Retracing Steps: Hudson plane crash

January 15, 2009 9:13:09 PM PST
Fred Berretta was just nodding off when the boom jolted him awake. In seat 22-A, Jeff Kolodjay turned to the window to see flames leaping from the engine, just as the floor seemed to drop out.

One row back, Bill Zuhoski interlocked arms with the passengers seated next to him, as the waters of the Hudson River closed in. Vallie Collins quickly pressed out a text message to her husband, Steve, back in Tennessee, and hit send: "My plane is crashing."

US Airways Flight 1549 was not even 5 minutes old.

Was this really happening?

Barely an hour before, 150 passengers, three flight attendants and two pilots had boarded the Airbus A320 for what had seemed the most ordinary of journeys, plagued by nothing more than routine frustrations.

First, the Spirit Airways flight that Kolodjay, his father and four buddies were ticketed for was canceled. Now this one, bound for Charlotte, N.C., was running behind.

But Kolodjay, already wearing his checkered golf cap despite the afternoon's 20-degree chill, was looking ahead. By night, he and his friends would be in Myrtle Beach, S.C., where temperatures in the 50s and a few days on the links awaited.

From where he sat, it looked as if the plane was full. A mother holding a 9-month-old baby. Three executives from Wells Fargo, traveling on business.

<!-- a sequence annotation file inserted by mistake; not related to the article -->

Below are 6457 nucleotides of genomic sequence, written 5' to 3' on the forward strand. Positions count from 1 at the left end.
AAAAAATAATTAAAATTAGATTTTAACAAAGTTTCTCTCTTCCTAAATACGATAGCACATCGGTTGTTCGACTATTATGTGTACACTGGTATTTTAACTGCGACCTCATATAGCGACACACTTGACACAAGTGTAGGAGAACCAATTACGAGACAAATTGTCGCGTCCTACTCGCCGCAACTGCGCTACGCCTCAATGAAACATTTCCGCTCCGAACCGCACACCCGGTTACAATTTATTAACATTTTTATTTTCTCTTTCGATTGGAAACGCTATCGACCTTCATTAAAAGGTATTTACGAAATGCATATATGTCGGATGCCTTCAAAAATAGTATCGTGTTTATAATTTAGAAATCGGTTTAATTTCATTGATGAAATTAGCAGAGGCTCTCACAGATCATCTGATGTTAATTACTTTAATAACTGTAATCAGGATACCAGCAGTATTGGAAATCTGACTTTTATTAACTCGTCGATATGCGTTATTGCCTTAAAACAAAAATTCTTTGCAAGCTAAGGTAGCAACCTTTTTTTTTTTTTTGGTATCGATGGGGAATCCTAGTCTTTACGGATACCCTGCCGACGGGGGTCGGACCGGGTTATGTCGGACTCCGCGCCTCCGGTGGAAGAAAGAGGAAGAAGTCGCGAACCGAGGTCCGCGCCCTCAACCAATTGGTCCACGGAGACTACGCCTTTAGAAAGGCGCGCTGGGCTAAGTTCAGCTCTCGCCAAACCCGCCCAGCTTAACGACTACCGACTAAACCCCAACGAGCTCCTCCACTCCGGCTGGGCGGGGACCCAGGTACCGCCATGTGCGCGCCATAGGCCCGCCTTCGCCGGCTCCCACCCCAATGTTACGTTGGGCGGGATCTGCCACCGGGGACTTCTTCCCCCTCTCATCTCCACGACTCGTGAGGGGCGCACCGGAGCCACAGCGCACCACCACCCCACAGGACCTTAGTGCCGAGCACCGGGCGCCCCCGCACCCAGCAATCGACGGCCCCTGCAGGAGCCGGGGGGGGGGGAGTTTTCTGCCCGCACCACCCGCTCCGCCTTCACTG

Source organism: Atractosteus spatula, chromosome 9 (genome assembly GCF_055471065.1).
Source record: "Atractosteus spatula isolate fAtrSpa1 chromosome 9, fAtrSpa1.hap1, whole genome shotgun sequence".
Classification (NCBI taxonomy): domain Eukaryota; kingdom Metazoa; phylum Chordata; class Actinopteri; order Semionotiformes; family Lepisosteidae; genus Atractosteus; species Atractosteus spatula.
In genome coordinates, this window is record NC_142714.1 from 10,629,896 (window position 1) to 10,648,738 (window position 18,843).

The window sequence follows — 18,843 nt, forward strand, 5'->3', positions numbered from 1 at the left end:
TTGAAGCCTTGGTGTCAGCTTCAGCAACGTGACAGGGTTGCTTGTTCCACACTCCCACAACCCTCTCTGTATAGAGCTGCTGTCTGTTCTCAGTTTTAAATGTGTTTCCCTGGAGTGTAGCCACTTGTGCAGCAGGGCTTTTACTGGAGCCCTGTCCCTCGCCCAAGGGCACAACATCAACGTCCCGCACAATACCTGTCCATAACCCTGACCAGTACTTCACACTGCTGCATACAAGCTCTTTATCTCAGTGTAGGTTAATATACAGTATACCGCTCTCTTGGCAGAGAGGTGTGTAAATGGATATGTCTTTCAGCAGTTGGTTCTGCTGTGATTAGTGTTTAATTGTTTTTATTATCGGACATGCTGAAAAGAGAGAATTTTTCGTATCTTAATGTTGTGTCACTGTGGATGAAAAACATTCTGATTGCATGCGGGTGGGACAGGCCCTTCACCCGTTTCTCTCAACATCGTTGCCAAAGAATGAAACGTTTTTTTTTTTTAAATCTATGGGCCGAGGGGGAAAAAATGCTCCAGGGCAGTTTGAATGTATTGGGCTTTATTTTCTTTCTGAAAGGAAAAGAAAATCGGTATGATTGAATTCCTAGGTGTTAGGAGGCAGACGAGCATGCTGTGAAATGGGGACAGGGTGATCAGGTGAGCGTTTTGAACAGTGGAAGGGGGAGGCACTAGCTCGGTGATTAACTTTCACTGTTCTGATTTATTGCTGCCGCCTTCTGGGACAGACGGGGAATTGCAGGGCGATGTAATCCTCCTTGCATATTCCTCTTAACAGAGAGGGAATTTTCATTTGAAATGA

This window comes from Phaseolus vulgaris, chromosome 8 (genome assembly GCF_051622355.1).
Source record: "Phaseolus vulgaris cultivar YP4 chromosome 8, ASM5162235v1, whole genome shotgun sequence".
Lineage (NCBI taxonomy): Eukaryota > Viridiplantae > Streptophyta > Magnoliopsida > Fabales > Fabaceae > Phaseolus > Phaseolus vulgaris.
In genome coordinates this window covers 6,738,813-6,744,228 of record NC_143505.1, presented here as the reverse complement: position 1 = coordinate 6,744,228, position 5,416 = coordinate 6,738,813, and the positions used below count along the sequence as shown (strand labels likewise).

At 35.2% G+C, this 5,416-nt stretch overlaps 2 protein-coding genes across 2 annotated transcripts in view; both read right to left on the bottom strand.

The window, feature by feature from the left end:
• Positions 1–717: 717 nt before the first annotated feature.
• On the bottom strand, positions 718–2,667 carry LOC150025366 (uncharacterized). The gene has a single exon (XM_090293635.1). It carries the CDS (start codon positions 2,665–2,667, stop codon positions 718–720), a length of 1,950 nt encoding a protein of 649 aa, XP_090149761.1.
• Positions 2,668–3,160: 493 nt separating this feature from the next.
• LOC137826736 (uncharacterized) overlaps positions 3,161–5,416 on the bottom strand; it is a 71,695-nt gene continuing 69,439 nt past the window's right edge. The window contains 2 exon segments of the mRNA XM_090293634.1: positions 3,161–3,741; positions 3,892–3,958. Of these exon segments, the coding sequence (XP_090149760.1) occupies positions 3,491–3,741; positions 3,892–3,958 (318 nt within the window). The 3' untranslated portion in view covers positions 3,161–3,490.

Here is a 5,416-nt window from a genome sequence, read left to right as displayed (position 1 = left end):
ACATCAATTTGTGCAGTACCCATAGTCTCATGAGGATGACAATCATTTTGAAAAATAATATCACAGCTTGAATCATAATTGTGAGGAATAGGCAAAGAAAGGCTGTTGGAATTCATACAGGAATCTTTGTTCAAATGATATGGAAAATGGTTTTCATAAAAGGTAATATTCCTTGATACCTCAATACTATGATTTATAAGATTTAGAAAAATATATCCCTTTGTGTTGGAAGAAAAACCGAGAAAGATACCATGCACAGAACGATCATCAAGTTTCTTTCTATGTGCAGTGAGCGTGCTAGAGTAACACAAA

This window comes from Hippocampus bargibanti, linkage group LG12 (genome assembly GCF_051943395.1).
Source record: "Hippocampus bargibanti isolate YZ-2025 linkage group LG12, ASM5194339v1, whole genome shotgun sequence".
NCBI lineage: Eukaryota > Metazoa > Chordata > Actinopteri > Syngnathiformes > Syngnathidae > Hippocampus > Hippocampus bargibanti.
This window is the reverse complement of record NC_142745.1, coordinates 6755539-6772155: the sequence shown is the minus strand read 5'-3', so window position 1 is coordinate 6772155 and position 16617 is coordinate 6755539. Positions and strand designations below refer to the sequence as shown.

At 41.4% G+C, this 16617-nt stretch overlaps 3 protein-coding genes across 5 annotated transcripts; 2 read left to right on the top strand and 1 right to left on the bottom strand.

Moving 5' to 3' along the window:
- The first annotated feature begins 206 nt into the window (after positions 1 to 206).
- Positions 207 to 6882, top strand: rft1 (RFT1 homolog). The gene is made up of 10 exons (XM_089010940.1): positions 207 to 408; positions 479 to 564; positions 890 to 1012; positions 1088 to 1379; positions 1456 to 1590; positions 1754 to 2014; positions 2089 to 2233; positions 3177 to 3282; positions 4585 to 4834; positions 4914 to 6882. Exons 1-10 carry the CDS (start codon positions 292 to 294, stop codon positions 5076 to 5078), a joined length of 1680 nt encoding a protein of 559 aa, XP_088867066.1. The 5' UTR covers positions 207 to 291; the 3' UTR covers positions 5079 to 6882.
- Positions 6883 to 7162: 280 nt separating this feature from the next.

By 3 p.m., the flight was running about 15 minutes late. But that was certainly typical for New York's tangled LaGuardia Airport. It was nothing Capt. Chesley B. Sullenberger III - with 40 years of flying experience - hadn't seen before. Three minutes later, the flier known as "Sully" pushed back from the gate and pivoted his craft toward the runway. At 3:26, Flight 1549 was airborne.

As the plane climbed over Flushing Bay and the Bronx came into sight 1,800 feet below, passengers began to get comfortable. In his seat on the left side of the plane, Berretta, heading home to Charlotte after a business trip, closed his eyes.

The plane continued its ascent - 2,800 feet, then 3,200. The apartment towers of Washington Heights quickly slipped below the plane, with the Hudson River and New Jersey ahead.

But up in the cockpit, Sullenberger knew something was wrong. Less than a minute into the flight, he radioed an air traffic controller at New York TRACON, or Terminal Radar Approach Control, in Westbury, N.Y. His plane had suffered a "double bird strike" and would have to return to the airport.

As the controller began routing the aircraft back to LaGuardia, Sullenberger looked down at northern New Jersey and asked the controller about the runway he had spotted below. What was it? That was Teterboro Airport, a strip popular with corporate jets.

Sullenberger asked for permission to make an emergency landing. In the cabin, passengers, too, were certain things had gone wrong. Berretta sat up straight upon hearing a loud boom, and looked out the window. Smoke was billowing from the engine mounted on the wing outside his window.

"There were fire and flames coming out of it and I was looking right at it," Kolodjay said.

The plane banked left, heading due south over the Hudson and losing altitude quickly - 2,000 feet, 1,600, 1,200, 400.